Best Type of Rocks for Bonsai Trees

In general, the best type of rock for a bonsai is pumice rock. Its ability to absorb water and retain water keeps the Bonsai healthy. It is also great for absorbing nutrients and allowing the roots of the bonsai to ramify well. Mixed with other soil components, it is a great rock for the bonsai tree.

Bonsai are known to symbolize peace and harmony. But shopping for the best type of rocks for your bonsai is anything but peaceful! Choosing the right kind of rocks/soil can be stressful but is necessary for your plant to develop healthily. 

Bonsai trees require care and nurturing. This includes care of the soil mixture and the rocks that go in them. Read on to learn more about the best rock for your bonsai and all of the details around picking the best combination of rocks for your bonsai’s soil.

What Is the Best Type of Rock for The Soil of A Bonsai?

The “soil” used for a bonsai tree is made of different substrates and this includes different types of rocks. The best type of rock for this soil is the pumice rock. The pumice rock is a volcanic rock. Here are some reasons why it is the best rock to have in your soil mixture.

  • It is fairly cheap compared to other substrates on the market
  • It is a lightweight rock which makes it easier to move the bonsai
  • It absorbs and retains water well, but does not absorb enough to make drainage a concern.
  • It is a very hard substance and will not break down like other substrates. Meaning it won’t need to be replaced every few years.

Pumice rock is a great rock for the bonsai tree for many reasons. When mixed with other substrates it creates a healthy soil for your bonsai to thrive in.

What Other Rocks Are Good for the Bonsai?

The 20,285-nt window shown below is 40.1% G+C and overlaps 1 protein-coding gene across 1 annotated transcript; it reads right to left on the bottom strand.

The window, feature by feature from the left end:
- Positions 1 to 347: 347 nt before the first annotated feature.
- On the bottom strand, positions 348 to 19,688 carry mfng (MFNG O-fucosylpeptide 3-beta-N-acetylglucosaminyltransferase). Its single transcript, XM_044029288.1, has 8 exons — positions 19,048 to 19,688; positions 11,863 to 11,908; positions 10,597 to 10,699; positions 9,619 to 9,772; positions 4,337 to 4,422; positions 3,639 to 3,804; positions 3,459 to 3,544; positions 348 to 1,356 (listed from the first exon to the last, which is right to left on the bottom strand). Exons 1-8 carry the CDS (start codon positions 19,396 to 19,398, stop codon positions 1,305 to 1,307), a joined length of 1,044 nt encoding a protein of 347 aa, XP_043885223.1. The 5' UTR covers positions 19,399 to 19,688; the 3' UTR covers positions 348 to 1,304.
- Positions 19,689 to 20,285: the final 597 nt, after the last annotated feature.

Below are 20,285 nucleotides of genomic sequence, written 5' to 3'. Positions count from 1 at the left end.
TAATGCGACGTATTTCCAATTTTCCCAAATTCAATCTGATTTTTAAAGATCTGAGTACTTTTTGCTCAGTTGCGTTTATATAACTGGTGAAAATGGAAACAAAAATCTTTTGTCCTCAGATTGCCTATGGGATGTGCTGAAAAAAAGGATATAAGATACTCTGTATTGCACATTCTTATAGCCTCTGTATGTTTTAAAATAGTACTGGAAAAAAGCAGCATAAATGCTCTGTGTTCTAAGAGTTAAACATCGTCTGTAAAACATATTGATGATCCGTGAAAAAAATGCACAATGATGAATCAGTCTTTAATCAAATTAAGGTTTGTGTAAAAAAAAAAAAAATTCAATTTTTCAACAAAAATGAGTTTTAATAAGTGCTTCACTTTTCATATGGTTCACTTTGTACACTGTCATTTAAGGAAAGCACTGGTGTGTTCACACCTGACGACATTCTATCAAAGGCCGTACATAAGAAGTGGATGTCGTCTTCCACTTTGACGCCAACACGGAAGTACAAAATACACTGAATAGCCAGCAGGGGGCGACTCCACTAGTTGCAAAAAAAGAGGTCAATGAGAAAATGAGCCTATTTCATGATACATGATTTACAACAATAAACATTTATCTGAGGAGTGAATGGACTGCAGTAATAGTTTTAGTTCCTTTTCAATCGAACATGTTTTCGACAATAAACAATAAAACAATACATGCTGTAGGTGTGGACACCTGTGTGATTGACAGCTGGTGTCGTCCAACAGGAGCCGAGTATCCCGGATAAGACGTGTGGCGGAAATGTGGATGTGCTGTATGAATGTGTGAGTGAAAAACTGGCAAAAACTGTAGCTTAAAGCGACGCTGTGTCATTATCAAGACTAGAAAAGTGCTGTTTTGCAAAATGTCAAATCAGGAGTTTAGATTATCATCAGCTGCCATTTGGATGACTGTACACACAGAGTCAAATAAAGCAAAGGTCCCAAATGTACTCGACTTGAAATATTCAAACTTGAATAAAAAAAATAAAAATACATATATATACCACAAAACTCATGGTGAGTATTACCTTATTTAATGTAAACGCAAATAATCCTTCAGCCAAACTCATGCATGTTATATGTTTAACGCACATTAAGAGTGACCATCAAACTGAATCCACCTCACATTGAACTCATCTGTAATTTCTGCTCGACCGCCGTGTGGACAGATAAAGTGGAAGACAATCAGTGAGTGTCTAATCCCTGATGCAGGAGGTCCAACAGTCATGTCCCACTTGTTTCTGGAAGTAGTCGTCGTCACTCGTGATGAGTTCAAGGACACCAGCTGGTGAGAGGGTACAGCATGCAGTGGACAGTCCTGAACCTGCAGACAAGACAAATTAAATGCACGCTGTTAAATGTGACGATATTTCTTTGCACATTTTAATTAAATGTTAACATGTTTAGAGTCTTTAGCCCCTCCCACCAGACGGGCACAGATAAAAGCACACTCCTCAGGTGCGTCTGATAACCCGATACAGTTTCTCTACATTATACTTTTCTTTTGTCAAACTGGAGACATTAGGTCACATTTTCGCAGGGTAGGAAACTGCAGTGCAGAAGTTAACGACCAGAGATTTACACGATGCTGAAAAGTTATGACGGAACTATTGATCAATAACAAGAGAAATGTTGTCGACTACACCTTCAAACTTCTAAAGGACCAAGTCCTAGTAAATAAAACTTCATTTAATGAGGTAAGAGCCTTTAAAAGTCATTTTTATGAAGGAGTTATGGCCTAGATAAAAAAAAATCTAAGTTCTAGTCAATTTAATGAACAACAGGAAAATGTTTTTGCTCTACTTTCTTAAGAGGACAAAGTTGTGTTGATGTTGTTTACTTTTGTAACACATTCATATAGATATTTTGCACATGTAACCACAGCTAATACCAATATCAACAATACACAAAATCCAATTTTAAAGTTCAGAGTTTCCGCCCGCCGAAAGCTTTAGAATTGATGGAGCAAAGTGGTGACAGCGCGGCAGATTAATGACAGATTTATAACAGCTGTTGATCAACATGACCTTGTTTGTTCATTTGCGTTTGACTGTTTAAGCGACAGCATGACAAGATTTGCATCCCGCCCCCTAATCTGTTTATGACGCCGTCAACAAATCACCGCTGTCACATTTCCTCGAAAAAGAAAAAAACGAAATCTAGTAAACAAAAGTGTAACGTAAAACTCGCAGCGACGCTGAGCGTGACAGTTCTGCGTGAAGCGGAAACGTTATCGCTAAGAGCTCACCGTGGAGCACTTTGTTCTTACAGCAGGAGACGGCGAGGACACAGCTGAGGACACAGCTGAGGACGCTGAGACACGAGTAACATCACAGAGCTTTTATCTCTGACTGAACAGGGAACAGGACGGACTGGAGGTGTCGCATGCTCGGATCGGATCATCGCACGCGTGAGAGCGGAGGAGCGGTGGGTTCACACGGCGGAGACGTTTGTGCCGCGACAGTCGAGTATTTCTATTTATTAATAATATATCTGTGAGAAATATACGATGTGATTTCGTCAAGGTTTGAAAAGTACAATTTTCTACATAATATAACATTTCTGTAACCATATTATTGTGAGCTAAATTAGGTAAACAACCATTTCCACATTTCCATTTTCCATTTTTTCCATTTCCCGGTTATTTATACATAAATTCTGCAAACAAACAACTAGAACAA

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Pumice rock isn’t the only rock that’s good to use in your bonsai’s soil mixture. The other rock you may want to include in your mix is lava rock. Lava rock is also a volcanic rock and is similar to pumice in many ways. It is a very popular choice when creating bonsai soil mix. Here are some attributes of lava rock.

  • It retains water well, but will not create drainage concerns.
  • It is a rough and jagged rock.
  • It is also a fairly cheap rock compared to other substrates.

Lava rock is a cheap option that retains water well and is also lightweight. It is another rock to consider adding to the mix of your bonsai’s soil.

Where Can You Find Rocks For Your Bonsai?

If you’re really lucky, you may live near a bonsai nursery! Then you will have access to premixed bonsai soil and don’t need to go looking for rocks and other substrates to make up the soil.

If you aren’t that lucky then no worries. There are plenty of online shops that sell both premade mixtures and individual substrates.

Just keep in mind, when shopping online for rocks or premixed soil, always remember to check the reviews and the estimated shipping time. You don’t want your bonsai to be without soil just because shipping took longer than expected.

What Qualities Should You Look for In a Mix of Substrates?

bonsai tree care

No matter what substrates you use in your soil mixture, when mixed together your soil should have these three qualities.

  • Aeration- Roots of a bonsai need oxygen to survive, and if there’s not good aeration If then it can be difficult for them to receive that oxygen. In addition, good aeration allows for good bacteria and mycorrhizae. 
  • Drainage- Nothing kills a bonsai faster than excess water at the bottom of the pot. When you water your bonsai, that water can remain in the soil for up to a week so good drainage is a necessity.
  • Water retention- Even though drainage is a necessity, so is retention. A bonsai is a plant after all! Water is necessary to supply moisture to the Bonsai, so you need to make sure your soil has a good level of water retention.

What Else Should Make Up My Soil Besides Rocks?

There are several other substrates that will make up your soil. Below is a chart with  different substrate options for your perfect soil concoction.

SubstrateOrganic/inorganicDescription
Akadamainorganic-A hard-baked Japanese clay.  It is a rather expensive substrate and is sometimes substituted with similar clays that are less expensive. -Akadama must be sifted before use.-This clay begins to break down after two years.